Dirk Zahtillas Excalibur

I started construction of Excalibur N53DZ in January of 2006. After researching the available kits within my meager budget, I chose the Excalibur based on the cost and the quality of materials used as well as the attitude of Tom Karr, president of Excalibur. The process of construction turned out to be very simple and requires only minimal skills. Most of the work is drilling holes and pop-riveting everything together plus the fabric covering. The first flight was on August 22, 2006. I made one trip around the pattern and landed. It was a brief flight, but at least I was able to determine that the flight controls were working correctly. My next flight was for an hour. I got up to 8000 feet MSL and just spent time making gentle turns and trying to maintain altitude and speed while watching the engine temps. After a while I managed to get the prop setting adjusted better. I was using about 5000 rpm, and speed was 70 to 75 mph. With just the briefest shot of full power, I was at 80 and accelerating quickly, but I backed off then. After getting a better feel for the controls, my next landing was smooth. The Excalibur is everything I was told it would be. Its easy to build, easy to personalize and once its trimmed up, easy to fly.

Carson City, Nevada

 David Atacks Sportsman

This is Sportsman kit No. 7076, which I started at the Customer Build Center for three weeks in August 2005. I trailered the plane south to Portland, Oregon, and then out to Emerald Aircrafters, in Troutdale, Oregon, where Ted Backus helped me finish the airplane. I did the first flight on June 30, 2006, over Troutdale Airport, and then moved the plane to my hangar at Twin Oaks Airpark in Hillsboro, Oregon, and flew my 40 hours for the Lycoming IO-390 engine. The Sportsman was painted very nicely by Jeff Miller at JMI Motoring in Arlington, Washington, and was just completed at the end of January 2007. Alan Negrin from Glasair took these pictures near the paint shop on the Arlington Airport. I am delighted with the way the Sportsman handles, and the paint job is great. The avionics were done by Pacific Coast Avionics and include a Grand Rapids Horizon with GPS, Garmin 430, Dynon EFIS-D10A, Garmin SL30 nav/com and transponder, and Vision EMS. It is well-equipped for IFR.

[email protected]

 Randy Crawfords RANS S-7S

In anticipation of the Light Sport ruling, I purchased the RANS S-7S in August 2003 and took delivery in January 2004. Although it took twice as many hours as expected (800 hours with a quickbuild option), I couldn’t have made a better choice. This was my first Experimental/Amateur-Built plane, and I enjoyed building it so much that I built many parts twice just for the fun of it. I received the FAA Airworthiness Certificate in July 2006, but I just finished all the final paint and trim work in January 2007. I am amazed how good she looks (considering that it was my first), and happy to say she flies even better. Equipped with a Rotax 912 ULS, the performance is more than expected. What a great feeling of accomplishment. RANS provided a great kit, beautiful craftsmanship for the quickbuild and excellent support along the way.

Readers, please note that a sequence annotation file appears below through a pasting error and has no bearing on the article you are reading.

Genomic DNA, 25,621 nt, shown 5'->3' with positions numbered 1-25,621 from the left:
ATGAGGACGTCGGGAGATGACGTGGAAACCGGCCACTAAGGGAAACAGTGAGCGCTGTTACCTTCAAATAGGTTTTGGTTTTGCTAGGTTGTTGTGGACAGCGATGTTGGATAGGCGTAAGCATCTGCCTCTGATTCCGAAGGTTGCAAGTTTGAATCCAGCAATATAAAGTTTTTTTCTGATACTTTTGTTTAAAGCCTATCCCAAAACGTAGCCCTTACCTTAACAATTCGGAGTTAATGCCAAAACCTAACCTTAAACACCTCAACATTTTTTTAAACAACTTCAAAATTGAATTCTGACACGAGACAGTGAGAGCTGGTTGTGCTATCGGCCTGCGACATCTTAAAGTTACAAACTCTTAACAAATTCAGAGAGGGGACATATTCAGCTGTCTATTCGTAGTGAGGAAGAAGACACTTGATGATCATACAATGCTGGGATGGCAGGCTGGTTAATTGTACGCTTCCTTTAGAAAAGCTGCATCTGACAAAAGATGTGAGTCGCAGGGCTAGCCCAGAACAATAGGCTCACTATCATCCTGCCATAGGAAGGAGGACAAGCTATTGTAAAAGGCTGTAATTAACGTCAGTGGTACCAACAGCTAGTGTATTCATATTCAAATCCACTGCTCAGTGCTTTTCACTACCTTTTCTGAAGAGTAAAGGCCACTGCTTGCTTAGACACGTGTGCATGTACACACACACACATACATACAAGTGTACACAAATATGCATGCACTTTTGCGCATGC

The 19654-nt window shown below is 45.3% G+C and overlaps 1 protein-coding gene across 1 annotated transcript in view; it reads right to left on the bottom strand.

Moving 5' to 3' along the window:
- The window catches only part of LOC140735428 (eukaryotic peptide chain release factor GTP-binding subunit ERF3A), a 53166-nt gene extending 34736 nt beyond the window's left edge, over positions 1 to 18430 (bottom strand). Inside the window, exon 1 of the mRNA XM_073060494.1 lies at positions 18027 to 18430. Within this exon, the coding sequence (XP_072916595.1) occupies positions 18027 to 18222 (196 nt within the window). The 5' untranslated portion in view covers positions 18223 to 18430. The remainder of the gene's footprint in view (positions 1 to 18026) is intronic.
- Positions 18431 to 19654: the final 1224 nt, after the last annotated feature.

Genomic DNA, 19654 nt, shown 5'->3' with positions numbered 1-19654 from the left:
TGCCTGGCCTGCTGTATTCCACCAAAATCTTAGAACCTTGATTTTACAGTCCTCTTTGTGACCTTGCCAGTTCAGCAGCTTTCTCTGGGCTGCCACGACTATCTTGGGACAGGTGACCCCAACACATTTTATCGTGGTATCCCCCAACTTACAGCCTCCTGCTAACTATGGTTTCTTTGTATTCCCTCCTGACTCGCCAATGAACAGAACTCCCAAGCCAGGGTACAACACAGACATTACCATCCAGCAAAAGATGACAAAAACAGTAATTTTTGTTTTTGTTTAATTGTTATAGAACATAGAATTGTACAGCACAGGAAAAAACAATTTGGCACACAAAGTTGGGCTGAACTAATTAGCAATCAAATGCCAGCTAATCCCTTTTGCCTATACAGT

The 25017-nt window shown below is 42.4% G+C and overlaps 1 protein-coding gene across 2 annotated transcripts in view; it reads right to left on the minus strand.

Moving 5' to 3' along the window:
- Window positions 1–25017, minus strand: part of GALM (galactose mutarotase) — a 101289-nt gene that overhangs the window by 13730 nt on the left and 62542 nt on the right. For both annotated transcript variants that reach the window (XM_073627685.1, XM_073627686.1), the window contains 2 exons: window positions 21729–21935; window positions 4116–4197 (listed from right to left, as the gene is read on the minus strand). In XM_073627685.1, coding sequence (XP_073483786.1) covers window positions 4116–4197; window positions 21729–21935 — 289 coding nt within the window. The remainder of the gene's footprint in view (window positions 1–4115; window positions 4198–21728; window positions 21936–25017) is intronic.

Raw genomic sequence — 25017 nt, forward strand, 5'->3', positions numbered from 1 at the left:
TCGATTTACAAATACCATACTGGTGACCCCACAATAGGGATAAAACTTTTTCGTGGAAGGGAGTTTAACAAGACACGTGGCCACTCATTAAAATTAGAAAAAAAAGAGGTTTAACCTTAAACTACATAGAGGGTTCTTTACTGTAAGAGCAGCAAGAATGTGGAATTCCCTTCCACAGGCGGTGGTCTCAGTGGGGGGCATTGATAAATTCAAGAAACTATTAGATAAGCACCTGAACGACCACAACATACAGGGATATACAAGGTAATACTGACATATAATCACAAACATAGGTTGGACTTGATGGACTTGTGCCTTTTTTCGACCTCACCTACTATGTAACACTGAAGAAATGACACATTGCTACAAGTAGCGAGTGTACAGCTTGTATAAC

Roanoke, Texas

Don Bolls Sonex

On a North Dakota farm strip where my father taught me to fly 40 years ago, Sonex N395 DB took to the air on May 30, 2006. I want to thank my wife, Sharon, for encouraging me on this project and the other three homebuilts I have completed: a Fisher 303, a Fisher Youngster and a Kolb Firestar. Her enthusiastic attitude kept me on track. Also a big thank you to the Monett family for their commitment to the reality check. I am now working on a homebuilt powered parachute.

[email protected]


Bill Hebestreits Waiex

I saw the Y-Tail article in the April 2005 issue of KITPLANES and four days later I called Sonex and placed the order for my Waiex. It is your fault, KITPLANES! There was a 10-week shipping time for the plane, so I had them send me the 80-hp AeroVee engine kit in order to have something to do while waiting. By sheer chance, the Waiex kit arrived on my 78th birthday! My hangar helpers range from 72 to 82 years old, so we named ourselves “The Old Geezers Aeroplane Works” and had our T-shirts printed up. It took about a year to complete the plane to the point shown in the picture. Mine is the fourth customer-built Waiex to fly. The paint is Ford Motor Companys “Screaming Yellow.” The aluminum part will take the rest of fall and winter to polish, but for now, we fly! I had not flown anything during the build period and ignoring recommendations to “brush up some,” I made the first flight myself. I have nothing but praise for the design, because it made up for my poor judgment and brought me home in one piece. It flies like a straight tail airplane except I have to keep my feet on the floor during turns if I want to keep the ball centered.

[email protected]

Mike Bettis Murphy Elite

I began building my three-place Murphy Elite in the first part of 2005 and completed it in exactly two years and 1700 man hours. First test flight of N771ME was made February 19, 2007. Besides building the kit, I also rebuilt a low-time 180-horsepower Lycoming engine core. I ended up with a certified engine and prop combination. Empty weight is 1122 pounds. The panel has a full steam gauge six-pack and a panel-mounted AvMap EKP-IV. The project can be seen at Thanks to my wife, Lori, for her support and for putting up with the monthly credit card bills. Also thanks to the Rebel Builders Group for their advice when I needed it; to Dave Vandenburg, EAA tech counselor and ABDAR, and to Joe Schumacher, EAA tech counselor and EAA flight advisor.

Iron Mountain, Michigan
[email protected]



Please enter your comment!
Please enter your name here

This site uses Akismet to reduce spam. Learn how your comment data is processed.